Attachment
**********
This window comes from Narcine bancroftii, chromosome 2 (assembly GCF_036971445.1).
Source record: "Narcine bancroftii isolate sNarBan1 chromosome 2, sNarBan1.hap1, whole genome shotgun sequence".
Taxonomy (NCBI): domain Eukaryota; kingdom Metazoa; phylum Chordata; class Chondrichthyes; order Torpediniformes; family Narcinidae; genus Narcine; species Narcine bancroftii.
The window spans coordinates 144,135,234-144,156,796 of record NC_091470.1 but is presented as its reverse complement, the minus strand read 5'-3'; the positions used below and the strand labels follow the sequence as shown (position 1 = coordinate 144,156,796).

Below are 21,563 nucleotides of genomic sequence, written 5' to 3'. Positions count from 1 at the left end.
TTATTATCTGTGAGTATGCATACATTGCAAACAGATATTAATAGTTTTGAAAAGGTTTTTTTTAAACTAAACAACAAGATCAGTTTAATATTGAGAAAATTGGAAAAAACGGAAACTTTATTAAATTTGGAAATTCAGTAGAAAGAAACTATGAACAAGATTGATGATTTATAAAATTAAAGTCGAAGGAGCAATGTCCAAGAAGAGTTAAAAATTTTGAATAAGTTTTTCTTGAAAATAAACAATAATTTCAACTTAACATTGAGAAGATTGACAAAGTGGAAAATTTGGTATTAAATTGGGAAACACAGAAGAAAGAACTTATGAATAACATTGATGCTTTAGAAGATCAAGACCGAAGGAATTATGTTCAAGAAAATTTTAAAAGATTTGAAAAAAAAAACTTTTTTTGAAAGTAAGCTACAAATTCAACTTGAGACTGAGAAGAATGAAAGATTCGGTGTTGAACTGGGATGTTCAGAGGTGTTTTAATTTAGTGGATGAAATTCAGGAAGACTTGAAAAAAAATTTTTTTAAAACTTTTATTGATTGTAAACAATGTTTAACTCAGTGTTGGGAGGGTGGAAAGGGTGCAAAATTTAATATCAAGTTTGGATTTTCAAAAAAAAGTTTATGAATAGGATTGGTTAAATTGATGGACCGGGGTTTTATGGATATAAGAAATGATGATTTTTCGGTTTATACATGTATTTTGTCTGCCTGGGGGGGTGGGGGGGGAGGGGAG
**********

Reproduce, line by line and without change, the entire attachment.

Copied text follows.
This window comes from Narcine bancroftii, chromosome 2 (assembly GCF_036971445.1).
Source record: "Narcine bancroftii isolate sNarBan1 chromosome 2, sNarBan1.hap1, whole genome shotgun sequence".
Taxonomy (NCBI): domain Eukaryota; kingdom Metazoa; phylum Chordata; class Chondrichthyes; order Torpediniformes; family Narcinidae; genus Narcine; species Narcine bancroftii.
The window spans coordinates 144,135,234-144,156,796 of record NC_091470.1 but is presented as its reverse complement, the minus strand read 5'-3'; the positions used below and the strand labels follow the sequence as shown (position 1 = coordinate 144,156,796).

Below are 21,563 nucleotides of genomic sequence, written 5' to 3'. Positions count from 1 at the left end.
TTATTATCTGTGAGTATGCATACATTGCAAACAGATATTAATAGTTTTGAAAAGGTTTTTTTTAAACTAAACAACAAGATCAGTTTAATATTGAGAAAATTGGAAAAAACGGAAACTTTATTAAATTTGGAAATTCAGTAGAAAGAAACTATGAACAAGATTGATGATTTATAAAATTAAAGTCGAAGGAGCAATGTCCAAGAAGAGTTAAAAATTTTGAATAAGTTTTTCTTGAAAATAAACAATAATTTCAACTTAACATTGAGAAGATTGACAAAGTGGAAAATTTGGTATTAAATTGGGAAACACAGAAGAAAGAACTTATGAATAACATTGATGCTTTAGAAGATCAAGACCGAAGGAATTATGTTCAAGAAAATTTTAAAAGATTTGAAAAAAAAAACTTTTTTTGAAAGTAAGCTACAAATTCAACTTGAGACTGAGAAGAATGAAAGATTCGGTGTTGAACTGGGATGTTCAGAGGTGTTTTAATTTAGTGGATGAAATTCAGGAAGACTTGAAAAAAAATTTTTTTAAAACTTTTATTGATTGTAAACAATGTTTAACTCAGTGTTGGGAGGGTGGAAAGGGTGCAAAATTTAATATCAAGTTTGGATTTTCAAAAAAAAGTTTATGAATAGGATTGGTTAAATTGATGGACCGGGGTTTTATGGATATAAGAAATGATGATTTTTCGGTTTATACATGTATTTTGTCTGCCTGGGGGGGTGGGGGGGGAGGGGAG